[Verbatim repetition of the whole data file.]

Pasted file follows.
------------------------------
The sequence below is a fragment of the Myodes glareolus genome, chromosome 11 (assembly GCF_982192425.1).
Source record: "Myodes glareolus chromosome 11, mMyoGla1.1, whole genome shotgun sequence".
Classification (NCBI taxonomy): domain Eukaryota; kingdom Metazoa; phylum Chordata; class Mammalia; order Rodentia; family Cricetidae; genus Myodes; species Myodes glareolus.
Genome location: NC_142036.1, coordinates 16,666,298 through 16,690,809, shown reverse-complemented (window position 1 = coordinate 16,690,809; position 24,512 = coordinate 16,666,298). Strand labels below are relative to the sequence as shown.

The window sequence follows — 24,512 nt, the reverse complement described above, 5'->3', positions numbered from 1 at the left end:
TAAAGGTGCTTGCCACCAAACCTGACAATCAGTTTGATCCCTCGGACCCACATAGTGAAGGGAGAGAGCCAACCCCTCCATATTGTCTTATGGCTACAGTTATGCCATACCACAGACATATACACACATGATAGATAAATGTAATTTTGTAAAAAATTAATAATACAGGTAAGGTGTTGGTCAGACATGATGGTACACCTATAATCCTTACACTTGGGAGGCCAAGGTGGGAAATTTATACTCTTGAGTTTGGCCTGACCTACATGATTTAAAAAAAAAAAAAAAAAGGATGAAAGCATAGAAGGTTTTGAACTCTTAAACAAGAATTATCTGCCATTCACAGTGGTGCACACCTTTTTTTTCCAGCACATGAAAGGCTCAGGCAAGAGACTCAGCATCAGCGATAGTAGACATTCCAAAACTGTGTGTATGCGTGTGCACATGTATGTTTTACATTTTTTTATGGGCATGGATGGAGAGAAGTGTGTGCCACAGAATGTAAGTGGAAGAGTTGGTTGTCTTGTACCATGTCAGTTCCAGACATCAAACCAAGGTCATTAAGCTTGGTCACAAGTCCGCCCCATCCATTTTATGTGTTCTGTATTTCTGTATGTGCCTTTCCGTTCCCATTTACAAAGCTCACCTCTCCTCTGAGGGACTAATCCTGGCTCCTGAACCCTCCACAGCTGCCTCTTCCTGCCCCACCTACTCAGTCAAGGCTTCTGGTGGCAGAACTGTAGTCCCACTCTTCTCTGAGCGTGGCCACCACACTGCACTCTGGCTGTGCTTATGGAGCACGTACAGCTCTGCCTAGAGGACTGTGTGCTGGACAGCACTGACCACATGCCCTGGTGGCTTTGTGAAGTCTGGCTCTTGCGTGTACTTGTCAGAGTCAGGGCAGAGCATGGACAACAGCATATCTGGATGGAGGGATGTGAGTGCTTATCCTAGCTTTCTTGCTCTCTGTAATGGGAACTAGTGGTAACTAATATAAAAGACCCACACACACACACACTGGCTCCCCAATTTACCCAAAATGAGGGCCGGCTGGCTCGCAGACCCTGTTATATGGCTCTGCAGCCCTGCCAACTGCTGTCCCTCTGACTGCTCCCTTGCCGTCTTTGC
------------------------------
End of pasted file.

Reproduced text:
The sequence below is a fragment of the Myodes glareolus genome, chromosome 11 (assembly GCF_982192425.1).
Source record: "Myodes glareolus chromosome 11, mMyoGla1.1, whole genome shotgun sequence".
Classification (NCBI taxonomy): domain Eukaryota; kingdom Metazoa; phylum Chordata; class Mammalia; order Rodentia; family Cricetidae; genus Myodes; species Myodes glareolus.
Genome location: NC_142036.1, coordinates 16,666,298 through 16,690,809, shown reverse-complemented (window position 1 = coordinate 16,690,809; position 24,512 = coordinate 16,666,298). Strand labels below are relative to the sequence as shown.

The window sequence follows — 24,512 nt, the reverse complement described above, 5'->3', positions numbered from 1 at the left end:
TAAAGGTGCTTGCCACCAAACCTGACAATCAGTTTGATCCCTCGGACCCACATAGTGAAGGGAGAGAGCCAACCCCTCCATATTGTCTTATGGCTACAGTTATGCCATACCACAGACATATACACACATGATAGATAAATGTAATTTTGTAAAAAATTAATAATACAGGTAAGGTGTTGGTCAGACATGATGGTACACCTATAATCCTTACACTTGGGAGGCCAAGGTGGGAAATTTATACTCTTGAGTTTGGCCTGACCTACATGATTTAAAAAAAAAAAAAAAAAGGATGAAAGCATAGAAGGTTTTGAACTCTTAAACAAGAATTATCTGCCATTCACAGTGGTGCACACCTTTTTTTTCCAGCACATGAAAGGCTCAGGCAAGAGACTCAGCATCAGCGATAGTAGACATTCCAAAACTGTGTGTATGCGTGTGCACATGTATGTTTTACATTTTTTTATGGGCATGGATGGAGAGAAGTGTGTGCCACAGAATGTAAGTGGAAGAGTTGGTTGTCTTGTACCATGTCAGTTCCAGACATCAAACCAAGGTCATTAAGCTTGGTCACAAGTCCGCCCCATCCATTTTATGTGTTCTGTATTTCTGTATGTGCCTTTCCGTTCCCATTTACAAAGCTCACCTCTCCTCTGAGGGACTAATCCTGGCTCCTGAACCCTCCACAGCTGCCTCTTCCTGCCCCACCTACTCAGTCAAGGCTTCTGGTGGCAGAACTGTAGTCCCACTCTTCTCTGAGCGTGGCCACCACACTGCACTCTGGCTGTGCTTATGGAGCACGTACAGCTCTGCCTAGAGGACTGTGTGCTGGACAGCACTGACCACATGCCCTGGTGGCTTTGTGAAGTCTGGCTCTTGCGTGTACTTGTCAGAGTCAGGGCAGAGCATGGACAACAGCATATCTGGATGGAGGGATGTGAGTGCTTATCCTAGCTTTCTTGCTCTCTGTAATGGGAACTAGTGGTAACTAATATAAAAGACCCACACACACACACACTGGCTCCCCAATTTACCCAAAATGAGGGCCGGCTGGCTCGCAGACCCTGTTATATGGCTCTGCAGCCCTGCCAACTGCTGTCCCTCTGACTGCTCCCTTGCCGTCTTTGC